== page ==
It's been a couple of weeks since our last update. Some may have thought the Emergence Project would fade away into the night after we didn't make the cut for the Hackaday Prize. HA! This was in the planning stages in one way or another for years, and we're gonna see it through. Let me assure all True Believers that our coverage gap was caused by the Labor Day holiday, and an unexpected burst of activity at the annoying (but still essential) day job.
We're still working with Johnny on the light seeking behavior, but it's a slow slog. We've basically been working with him using the Scientific Method. We change X in his programming, then go into the back stairwell that has no windows, turn the lights out, and wave a flashlight in front of his nose to see how he reacts. Then we go back into the code, restore X, and change Y. We're slowly learning what parts of the code are responsible for which behavioral aspects.
Frankie, on the other hand, is as disobedient as ever. We put together a semi-permanent circuit board for him, which worked fine the night we installed it. When we turned him on the next day, however, he refused to move, and when we picked him up to see what was wrong his voltage regulator was almost hot enough to light a cigarette off of. We instantly disconnected the power, but it's painfully obvious that we have a short somewhere in the maze of solder joints.
However, we still have faith in the design and don't plan to change it. Johnny and Frankie have had enough successful run time to demonstrate that they do work as envisioned, with the inconsistancies explained by use of plug in breadboards and a string of software bugs.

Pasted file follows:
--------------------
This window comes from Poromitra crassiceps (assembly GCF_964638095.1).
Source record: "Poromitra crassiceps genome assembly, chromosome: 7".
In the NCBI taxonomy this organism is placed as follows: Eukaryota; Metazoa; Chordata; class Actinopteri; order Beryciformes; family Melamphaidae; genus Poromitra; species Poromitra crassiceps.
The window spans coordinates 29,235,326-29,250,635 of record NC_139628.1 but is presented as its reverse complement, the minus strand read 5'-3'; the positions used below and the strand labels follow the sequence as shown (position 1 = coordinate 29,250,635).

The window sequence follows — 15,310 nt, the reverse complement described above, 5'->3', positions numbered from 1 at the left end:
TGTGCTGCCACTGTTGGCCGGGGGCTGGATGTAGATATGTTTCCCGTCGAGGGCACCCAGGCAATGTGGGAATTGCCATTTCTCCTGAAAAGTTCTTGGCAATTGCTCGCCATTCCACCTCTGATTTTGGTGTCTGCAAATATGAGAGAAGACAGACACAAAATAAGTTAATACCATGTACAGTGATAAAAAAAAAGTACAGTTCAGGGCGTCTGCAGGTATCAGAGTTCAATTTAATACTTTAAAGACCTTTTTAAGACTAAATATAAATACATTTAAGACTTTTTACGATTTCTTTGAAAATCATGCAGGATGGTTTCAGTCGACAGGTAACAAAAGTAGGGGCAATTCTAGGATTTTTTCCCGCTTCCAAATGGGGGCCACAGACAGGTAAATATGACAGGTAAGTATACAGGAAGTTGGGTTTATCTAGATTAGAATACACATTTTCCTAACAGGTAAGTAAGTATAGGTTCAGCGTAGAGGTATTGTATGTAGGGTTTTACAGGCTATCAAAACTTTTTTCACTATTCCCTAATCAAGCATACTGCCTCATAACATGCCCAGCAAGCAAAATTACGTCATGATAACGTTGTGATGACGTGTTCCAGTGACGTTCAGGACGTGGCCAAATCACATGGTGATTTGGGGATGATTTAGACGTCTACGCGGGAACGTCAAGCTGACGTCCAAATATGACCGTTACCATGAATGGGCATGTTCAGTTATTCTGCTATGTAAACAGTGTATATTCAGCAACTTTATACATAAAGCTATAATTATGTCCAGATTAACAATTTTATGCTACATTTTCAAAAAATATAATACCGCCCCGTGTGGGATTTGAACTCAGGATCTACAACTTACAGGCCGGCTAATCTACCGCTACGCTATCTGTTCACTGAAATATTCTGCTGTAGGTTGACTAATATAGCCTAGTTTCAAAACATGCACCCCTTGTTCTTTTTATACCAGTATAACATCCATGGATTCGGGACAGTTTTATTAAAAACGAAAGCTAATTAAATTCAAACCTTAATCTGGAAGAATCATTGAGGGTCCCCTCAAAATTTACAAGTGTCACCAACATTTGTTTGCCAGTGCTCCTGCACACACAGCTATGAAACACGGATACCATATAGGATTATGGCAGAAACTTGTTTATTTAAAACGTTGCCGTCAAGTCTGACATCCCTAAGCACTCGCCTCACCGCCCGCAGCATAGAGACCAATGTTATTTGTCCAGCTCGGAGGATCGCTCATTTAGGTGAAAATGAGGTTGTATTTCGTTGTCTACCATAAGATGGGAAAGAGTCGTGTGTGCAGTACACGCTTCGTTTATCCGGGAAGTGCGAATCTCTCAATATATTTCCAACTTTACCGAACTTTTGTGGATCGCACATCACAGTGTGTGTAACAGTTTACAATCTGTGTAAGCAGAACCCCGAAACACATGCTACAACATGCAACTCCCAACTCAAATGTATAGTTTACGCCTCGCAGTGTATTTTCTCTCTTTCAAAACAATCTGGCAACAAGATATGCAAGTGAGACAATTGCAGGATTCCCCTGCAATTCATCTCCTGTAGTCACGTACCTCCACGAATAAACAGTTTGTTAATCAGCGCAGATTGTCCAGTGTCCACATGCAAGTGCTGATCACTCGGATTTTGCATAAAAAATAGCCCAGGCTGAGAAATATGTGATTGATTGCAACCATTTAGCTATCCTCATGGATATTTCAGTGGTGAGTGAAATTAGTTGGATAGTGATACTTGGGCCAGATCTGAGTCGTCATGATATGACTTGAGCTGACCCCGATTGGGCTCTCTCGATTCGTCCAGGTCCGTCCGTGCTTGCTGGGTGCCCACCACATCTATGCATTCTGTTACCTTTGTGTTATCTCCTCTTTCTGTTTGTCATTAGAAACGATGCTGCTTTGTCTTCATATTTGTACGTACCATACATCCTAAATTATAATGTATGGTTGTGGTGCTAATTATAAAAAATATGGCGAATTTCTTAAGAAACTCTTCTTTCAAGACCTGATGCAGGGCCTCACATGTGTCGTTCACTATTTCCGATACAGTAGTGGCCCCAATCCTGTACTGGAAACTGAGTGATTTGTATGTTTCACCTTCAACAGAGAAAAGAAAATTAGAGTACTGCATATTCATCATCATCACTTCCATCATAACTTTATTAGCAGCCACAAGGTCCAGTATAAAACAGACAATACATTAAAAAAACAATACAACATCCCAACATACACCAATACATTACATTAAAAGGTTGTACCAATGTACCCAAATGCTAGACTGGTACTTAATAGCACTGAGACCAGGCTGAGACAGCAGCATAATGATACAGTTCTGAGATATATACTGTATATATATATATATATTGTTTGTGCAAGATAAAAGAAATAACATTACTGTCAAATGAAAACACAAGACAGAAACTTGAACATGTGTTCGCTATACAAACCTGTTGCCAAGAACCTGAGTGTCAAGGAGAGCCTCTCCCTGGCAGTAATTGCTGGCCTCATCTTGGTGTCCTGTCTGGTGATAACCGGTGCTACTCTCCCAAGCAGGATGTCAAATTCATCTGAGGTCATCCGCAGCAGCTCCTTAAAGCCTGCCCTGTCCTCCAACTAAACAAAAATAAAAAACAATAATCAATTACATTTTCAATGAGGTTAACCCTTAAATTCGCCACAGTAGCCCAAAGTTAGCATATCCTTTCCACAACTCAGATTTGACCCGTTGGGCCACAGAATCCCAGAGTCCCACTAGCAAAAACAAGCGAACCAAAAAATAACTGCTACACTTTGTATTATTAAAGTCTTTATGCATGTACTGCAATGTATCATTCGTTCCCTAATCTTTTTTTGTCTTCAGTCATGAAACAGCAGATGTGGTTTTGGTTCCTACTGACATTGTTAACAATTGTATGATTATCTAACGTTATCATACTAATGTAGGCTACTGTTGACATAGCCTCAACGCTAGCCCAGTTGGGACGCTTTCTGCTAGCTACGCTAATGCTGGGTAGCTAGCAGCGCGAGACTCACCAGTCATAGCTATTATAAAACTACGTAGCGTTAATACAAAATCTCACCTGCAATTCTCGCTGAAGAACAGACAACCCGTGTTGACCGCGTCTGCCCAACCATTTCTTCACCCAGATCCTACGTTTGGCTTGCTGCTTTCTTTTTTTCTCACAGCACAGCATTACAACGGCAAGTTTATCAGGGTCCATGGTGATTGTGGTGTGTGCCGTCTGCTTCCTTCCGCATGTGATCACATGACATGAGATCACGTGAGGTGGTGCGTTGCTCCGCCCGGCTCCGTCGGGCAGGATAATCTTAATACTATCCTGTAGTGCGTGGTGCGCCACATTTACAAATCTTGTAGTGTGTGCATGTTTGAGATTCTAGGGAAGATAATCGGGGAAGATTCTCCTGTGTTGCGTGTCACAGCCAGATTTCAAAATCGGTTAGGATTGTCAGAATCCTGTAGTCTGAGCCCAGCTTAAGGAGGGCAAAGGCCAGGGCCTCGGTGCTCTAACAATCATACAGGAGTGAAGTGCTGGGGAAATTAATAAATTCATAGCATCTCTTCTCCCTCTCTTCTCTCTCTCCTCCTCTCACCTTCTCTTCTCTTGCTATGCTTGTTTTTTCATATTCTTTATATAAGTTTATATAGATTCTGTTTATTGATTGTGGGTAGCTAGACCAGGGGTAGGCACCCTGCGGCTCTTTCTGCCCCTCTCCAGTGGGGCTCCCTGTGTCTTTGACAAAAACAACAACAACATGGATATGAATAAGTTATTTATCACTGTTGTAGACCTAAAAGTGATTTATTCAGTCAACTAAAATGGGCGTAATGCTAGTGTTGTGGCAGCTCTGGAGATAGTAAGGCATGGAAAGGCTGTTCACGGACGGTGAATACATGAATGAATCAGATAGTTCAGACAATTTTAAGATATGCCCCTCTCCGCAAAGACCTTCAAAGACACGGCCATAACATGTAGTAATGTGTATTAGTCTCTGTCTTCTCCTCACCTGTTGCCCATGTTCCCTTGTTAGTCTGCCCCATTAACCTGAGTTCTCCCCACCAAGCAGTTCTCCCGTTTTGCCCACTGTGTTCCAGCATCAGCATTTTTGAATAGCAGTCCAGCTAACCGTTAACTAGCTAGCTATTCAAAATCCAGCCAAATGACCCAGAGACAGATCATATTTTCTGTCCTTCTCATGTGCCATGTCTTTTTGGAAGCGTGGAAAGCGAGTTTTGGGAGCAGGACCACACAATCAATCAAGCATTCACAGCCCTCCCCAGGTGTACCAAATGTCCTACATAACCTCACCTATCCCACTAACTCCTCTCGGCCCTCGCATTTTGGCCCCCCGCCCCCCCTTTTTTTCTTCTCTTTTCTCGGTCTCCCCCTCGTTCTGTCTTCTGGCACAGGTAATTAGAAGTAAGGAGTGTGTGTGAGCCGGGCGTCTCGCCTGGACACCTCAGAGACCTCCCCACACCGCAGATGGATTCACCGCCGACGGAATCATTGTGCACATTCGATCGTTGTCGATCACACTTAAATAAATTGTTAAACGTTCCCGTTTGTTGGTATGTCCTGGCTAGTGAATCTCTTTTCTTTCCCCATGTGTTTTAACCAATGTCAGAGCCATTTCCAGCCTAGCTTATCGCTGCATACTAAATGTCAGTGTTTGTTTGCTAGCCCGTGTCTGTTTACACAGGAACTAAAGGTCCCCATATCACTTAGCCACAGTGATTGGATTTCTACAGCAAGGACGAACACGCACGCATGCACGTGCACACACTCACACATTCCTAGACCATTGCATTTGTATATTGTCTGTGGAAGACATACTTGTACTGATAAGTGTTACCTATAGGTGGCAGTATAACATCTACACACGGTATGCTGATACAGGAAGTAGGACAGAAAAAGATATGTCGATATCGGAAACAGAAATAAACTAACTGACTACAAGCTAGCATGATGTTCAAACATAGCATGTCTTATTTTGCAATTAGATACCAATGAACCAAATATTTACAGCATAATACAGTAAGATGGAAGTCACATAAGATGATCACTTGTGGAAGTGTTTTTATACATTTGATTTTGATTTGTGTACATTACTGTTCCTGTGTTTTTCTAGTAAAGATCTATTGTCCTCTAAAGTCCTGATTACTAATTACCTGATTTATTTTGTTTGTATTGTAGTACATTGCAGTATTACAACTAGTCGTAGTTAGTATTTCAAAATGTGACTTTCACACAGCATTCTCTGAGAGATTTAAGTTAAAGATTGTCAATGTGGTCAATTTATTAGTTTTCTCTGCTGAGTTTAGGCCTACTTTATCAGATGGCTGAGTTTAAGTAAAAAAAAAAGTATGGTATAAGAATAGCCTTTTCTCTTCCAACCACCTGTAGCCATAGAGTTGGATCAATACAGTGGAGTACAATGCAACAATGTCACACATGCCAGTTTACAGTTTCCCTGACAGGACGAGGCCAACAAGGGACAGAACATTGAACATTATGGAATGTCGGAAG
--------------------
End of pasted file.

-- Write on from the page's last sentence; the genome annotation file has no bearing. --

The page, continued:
So, while we fuss with our original two, the Great Parts Gathering for the final swarm has begun. The processors are on the way, and we have our casters and motor driver boards, as well as 13 of the 15 solar cells. We found the cells at a Tiger Direct brick and mortar location, and cleaned them out. The last two are on the way.
We have made some subtle changes, though. We went with a different motor driver, which is identical in all but name, but from a different manufacturer at a few dollars less a copy. We've also changed our main processor from the Ardweeny to the Arduino Mini Pro. It's a shade cheaper, and has the benefit of a couple extra I/O locations. With the extra versatility, we can include a small LCD display to read the bots' settings at a glance, instead of having to plug in and suck it out of their brains. The extra cost is being mitigated by the dollars we're shaving off here and there with the other components. Our original budget for each 'bot was $50, and our present projection is putting the actual cost at around $56. Not too bad, considering that every other robot we've ever built has usually come out double what was projected!